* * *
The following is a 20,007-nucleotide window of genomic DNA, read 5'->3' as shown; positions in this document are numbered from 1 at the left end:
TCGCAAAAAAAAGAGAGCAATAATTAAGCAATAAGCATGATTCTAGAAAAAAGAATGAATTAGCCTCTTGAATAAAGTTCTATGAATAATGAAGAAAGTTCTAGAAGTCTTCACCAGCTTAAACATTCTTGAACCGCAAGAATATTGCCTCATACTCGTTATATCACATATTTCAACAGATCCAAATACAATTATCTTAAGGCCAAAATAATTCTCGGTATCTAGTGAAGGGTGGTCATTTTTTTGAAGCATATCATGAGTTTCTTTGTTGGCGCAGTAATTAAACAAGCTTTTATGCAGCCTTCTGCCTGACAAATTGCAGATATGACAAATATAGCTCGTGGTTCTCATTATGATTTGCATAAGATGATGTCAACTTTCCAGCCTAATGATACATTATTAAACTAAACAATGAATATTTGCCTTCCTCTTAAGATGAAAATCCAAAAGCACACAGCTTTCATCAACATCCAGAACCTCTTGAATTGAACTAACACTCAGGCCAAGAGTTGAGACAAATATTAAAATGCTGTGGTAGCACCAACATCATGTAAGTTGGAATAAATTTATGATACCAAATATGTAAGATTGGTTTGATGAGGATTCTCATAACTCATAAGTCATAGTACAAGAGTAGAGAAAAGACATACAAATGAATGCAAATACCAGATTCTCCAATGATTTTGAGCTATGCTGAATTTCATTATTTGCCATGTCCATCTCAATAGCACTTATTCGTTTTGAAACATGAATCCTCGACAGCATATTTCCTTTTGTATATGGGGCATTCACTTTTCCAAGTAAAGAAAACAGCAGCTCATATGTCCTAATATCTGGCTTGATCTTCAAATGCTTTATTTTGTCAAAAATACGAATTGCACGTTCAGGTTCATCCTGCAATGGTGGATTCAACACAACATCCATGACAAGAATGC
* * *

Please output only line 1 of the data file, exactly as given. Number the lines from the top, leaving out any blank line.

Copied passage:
The following is a 20,007-nucleotide window of genomic DNA, read 5'->3' as shown; positions in this document are numbered from 1 at the left end: